Cold Spring Harbor Laboratory Conference on Telomeres and Telomerase APRIL 30 ? MAY 4, 2019 Telomeres are specialized protein-nucleic acid complexes that protect the ends of eukaryotic chromosomes. In most eukaryotes, telomeres contain short DNA repeats that are maintained by the telomerase reverse transcriptase. Since telomerase counteracts the terminal sequence loss that accompanies replication of linear DNA, this enzyme is required for long-term cellular proliferation. The field of telomere biology grew rapidly once it was recognized that telomere dynamics and telomerase activation play a pivotal role in cellular senescence, human aging and tumorigenesis. A further impetus to the growth of this field has been the recognition of a rapidly increasing range of clinical syndromes resulting from short telomeres. These end-stage tissue failure phenotypes highlight the critical importance of telomeres in age-related disease in humans. As a result, the telomere field is now highly diverse and dynamic, representing a wide variety of research areas in which telomeres play crucial roles (aging, telomere syndromes, stem cells, cell cycle progression, cancer, meiosis and fertility, recombination, replication). The field encompasses research with mouse and human systems as well as insights gained from a wide variety of different model organisms (birds, frogs, flies, plants, nematodes, protozoa, budding yeast, fission yeast). The success of basic research in telomere biology was highlighted by the awarding of the 2009 Nobel Prize in Medicine/Physiology to Elizabeth Blackburn, Carol Greider, and Jack Szostak for their pioneering work in the discovery of telomerase, as well as the Breakthrough Prize in Life Sciences and the Gairdner award to Titia de Lange for her work on telomere protection. The previous ten Cold Spring Harbor Laboratory meetings on Telomeres and Telomerase have been crucial in bringing together a diverse group of researchers from all parts of the world, and have resulted in vigorous discussion and synergistic interactions stimulated by the presentation of mostly unpublished data. Because the CSHL Telomeres and Telomerase conference remains the only opportunity for scientists in this rapidly growing field to interact as a whole, this meeting is unique and of the utmost importance for the future of the field. Moreover, the format of CSHL meetings, for which nearly all talks are chosen from submitted abstracts, maximizes the opportunity for new independent investigators, postdocs and graduate students to present their work in a highly visible venue. These meetings have all had a uniformly high attendance rate from an international group of researchers, and the podium and posters have presented the major discoveries in the field well before publication.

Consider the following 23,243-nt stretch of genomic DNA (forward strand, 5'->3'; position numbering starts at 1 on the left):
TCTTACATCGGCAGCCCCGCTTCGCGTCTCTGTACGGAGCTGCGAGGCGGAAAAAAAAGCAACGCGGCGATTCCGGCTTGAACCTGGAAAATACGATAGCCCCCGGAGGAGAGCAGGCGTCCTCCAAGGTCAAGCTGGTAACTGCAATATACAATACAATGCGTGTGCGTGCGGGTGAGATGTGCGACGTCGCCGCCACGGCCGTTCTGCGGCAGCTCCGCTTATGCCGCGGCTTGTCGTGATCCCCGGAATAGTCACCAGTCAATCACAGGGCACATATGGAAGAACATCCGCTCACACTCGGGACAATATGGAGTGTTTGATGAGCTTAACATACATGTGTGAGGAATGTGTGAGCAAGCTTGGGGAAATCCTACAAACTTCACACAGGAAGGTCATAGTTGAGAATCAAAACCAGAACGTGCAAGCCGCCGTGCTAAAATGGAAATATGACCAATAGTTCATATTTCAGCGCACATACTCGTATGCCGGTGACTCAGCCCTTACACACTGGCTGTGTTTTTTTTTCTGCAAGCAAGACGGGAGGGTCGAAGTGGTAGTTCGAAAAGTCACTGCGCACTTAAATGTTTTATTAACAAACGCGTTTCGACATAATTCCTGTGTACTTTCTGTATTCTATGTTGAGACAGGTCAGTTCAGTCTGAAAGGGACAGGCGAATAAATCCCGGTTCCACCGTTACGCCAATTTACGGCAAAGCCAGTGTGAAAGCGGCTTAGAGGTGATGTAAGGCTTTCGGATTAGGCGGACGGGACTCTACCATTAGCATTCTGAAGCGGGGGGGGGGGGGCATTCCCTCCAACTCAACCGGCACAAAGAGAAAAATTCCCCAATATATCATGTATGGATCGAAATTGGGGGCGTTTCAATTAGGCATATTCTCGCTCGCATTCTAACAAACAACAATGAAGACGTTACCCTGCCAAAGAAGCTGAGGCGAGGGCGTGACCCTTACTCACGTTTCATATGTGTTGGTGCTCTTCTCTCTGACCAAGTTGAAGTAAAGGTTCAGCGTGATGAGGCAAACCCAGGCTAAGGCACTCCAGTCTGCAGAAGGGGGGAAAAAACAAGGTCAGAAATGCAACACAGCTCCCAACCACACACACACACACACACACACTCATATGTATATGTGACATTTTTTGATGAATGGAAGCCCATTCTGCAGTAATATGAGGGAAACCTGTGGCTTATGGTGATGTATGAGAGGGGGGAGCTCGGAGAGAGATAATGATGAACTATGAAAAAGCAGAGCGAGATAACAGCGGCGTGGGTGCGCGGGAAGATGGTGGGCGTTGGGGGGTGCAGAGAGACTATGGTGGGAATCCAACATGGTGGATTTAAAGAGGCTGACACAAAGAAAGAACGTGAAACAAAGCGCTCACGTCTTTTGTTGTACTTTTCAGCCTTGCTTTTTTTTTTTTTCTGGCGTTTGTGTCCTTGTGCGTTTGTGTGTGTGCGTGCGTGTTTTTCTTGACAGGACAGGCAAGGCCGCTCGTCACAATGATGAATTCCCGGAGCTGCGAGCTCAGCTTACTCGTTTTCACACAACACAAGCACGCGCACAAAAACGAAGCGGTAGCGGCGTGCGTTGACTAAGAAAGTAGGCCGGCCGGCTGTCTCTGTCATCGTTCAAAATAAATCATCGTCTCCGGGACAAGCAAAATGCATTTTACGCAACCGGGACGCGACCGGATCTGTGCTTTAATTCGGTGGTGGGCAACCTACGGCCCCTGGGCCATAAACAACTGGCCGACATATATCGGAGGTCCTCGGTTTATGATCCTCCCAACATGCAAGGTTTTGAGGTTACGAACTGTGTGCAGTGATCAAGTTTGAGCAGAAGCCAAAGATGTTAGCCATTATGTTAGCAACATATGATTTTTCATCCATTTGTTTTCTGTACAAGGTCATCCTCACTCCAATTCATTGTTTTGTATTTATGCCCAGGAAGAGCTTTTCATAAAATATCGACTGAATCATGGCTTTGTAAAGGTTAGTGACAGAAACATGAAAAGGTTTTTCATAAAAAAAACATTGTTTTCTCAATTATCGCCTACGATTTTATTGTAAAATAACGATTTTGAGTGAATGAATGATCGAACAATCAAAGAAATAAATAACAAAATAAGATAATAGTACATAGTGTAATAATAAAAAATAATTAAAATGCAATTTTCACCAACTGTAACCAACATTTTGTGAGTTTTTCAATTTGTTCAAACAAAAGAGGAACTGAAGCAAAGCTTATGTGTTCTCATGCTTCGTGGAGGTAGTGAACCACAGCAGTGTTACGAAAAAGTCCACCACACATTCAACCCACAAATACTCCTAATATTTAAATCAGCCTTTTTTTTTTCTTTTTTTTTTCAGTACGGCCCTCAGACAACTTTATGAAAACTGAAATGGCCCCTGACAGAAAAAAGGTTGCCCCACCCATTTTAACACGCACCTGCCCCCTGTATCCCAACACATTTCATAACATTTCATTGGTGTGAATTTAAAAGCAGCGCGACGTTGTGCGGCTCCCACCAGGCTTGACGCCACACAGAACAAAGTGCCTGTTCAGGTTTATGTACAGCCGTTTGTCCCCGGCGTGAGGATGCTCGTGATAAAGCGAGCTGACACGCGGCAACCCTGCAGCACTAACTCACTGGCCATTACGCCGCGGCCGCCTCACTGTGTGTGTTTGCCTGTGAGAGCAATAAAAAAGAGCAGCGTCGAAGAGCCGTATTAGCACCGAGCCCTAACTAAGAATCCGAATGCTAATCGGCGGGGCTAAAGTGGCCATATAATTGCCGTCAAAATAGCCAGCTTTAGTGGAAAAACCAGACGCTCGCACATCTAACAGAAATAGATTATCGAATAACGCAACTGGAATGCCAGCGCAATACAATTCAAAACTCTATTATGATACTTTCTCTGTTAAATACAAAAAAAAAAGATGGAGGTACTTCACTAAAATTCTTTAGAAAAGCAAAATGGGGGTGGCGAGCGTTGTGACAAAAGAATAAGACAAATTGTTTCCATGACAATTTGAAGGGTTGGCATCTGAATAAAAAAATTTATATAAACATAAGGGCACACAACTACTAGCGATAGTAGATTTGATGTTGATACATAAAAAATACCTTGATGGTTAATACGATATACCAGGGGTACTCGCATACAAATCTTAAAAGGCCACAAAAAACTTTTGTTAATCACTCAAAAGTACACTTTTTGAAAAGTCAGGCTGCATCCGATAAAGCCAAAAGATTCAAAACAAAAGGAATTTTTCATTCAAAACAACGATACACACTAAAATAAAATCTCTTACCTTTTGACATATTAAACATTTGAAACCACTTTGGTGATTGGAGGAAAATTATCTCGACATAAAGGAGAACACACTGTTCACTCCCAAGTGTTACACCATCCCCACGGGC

The ends of our chromosomes have long been recognized as key determinants of the stability of the genome. Telomeres, the specialized DNA-protein complexes that assemble at chromosome ends, protect those ends from threats to their integrity, like degradation or fusion. Indeed, chromosomes cannot be duplicated or distributed accurately from generation to generation without perfectly functioning telomeres. The telomeric DNA is primarily maintained by a specialized replication enzyme, telomerase, that uses RNA rather than DNA as a template. The field of telomere and telomerase biology has grown rapidly since it was recognized that telomeres play a pivotal role in human cellular aging, stem cell maintenance and cancer. As a result, the telomere field is now a highly diverse and dynamic area, representing a wide variety of research interests. These include telomere syndromes causing premature aging, bone marrow failure, liver cirrhosis, anaplastic anemia, lung fibrosis and cancer. The Cold Spring Harbor Laboratory conference on Telomeres and Telomerase is the single most important meeting in this field. It brings together a diverse group of researchers from around the world. These researchers use a wide variety of approaches ranging from single molecule biophysics to cell biology to studies of patients harboring mutations in telomeric factors. Since most oral presentations are chosen from submitted abstracts, the meeting provides the opportunity for young investigators to present their latest findings to the entire telomere field, the leaders of which participate vigorously in the conference. The 2019 meeting should again result in intensive discussion and synergistic interactions stimulated by the presentation of a large body of unpublished data.